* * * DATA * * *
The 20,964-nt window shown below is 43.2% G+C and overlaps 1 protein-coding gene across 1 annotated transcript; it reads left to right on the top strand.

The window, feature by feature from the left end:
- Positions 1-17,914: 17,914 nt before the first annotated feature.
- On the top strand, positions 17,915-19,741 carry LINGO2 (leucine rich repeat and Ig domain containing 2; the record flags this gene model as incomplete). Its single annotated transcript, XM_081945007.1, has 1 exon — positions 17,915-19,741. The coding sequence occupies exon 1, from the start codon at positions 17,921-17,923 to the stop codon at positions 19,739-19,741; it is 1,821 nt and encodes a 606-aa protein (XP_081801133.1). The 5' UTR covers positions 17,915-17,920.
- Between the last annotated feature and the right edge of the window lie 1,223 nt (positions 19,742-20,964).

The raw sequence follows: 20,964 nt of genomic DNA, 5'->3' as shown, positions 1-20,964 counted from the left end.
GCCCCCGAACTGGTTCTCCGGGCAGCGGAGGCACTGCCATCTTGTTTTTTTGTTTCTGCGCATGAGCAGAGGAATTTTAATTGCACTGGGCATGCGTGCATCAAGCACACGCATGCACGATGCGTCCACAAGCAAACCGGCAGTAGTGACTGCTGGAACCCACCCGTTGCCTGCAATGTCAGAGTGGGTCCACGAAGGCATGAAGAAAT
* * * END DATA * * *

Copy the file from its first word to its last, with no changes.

The 20,964-nt window shown below is 43.2% G+C and overlaps 1 protein-coding gene across 1 annotated transcript; it reads left to right on the top strand.

The window, feature by feature from the left end:
- Positions 1-17,914: 17,914 nt before the first annotated feature.
- On the top strand, positions 17,915-19,741 carry LINGO2 (leucine rich repeat and Ig domain containing 2; the record flags this gene model as incomplete). Its single annotated transcript, XM_081945007.1, has 1 exon — positions 17,915-19,741. The coding sequence occupies exon 1, from the start codon at positions 17,921-17,923 to the stop codon at positions 19,739-19,741; it is 1,821 nt and encodes a 606-aa protein (XP_081801133.1). The 5' UTR covers positions 17,915-17,920.
- Between the last annotated feature and the right edge of the window lie 1,223 nt (positions 19,742-20,964).

The raw sequence follows: 20,964 nt of genomic DNA, 5'->3' as shown, positions 1-20,964 counted from the left end.
GCCCCCGAACTGGTTCTCCGGGCAGCGGAGGCACTGCCATCTTGTTTTTTTGTTTCTGCGCATGAGCAGAGGAATTTTAATTGCACTGGGCATGCGTGCATCAAGCACACGCATGCACGATGCGTCCACAAGCAAACCGGCAGTAGTGACTGCTGGAACCCACCCGTTGCCTGCAATGTCAGAGTGGGTCCACGAAGGCATGAAGAAAT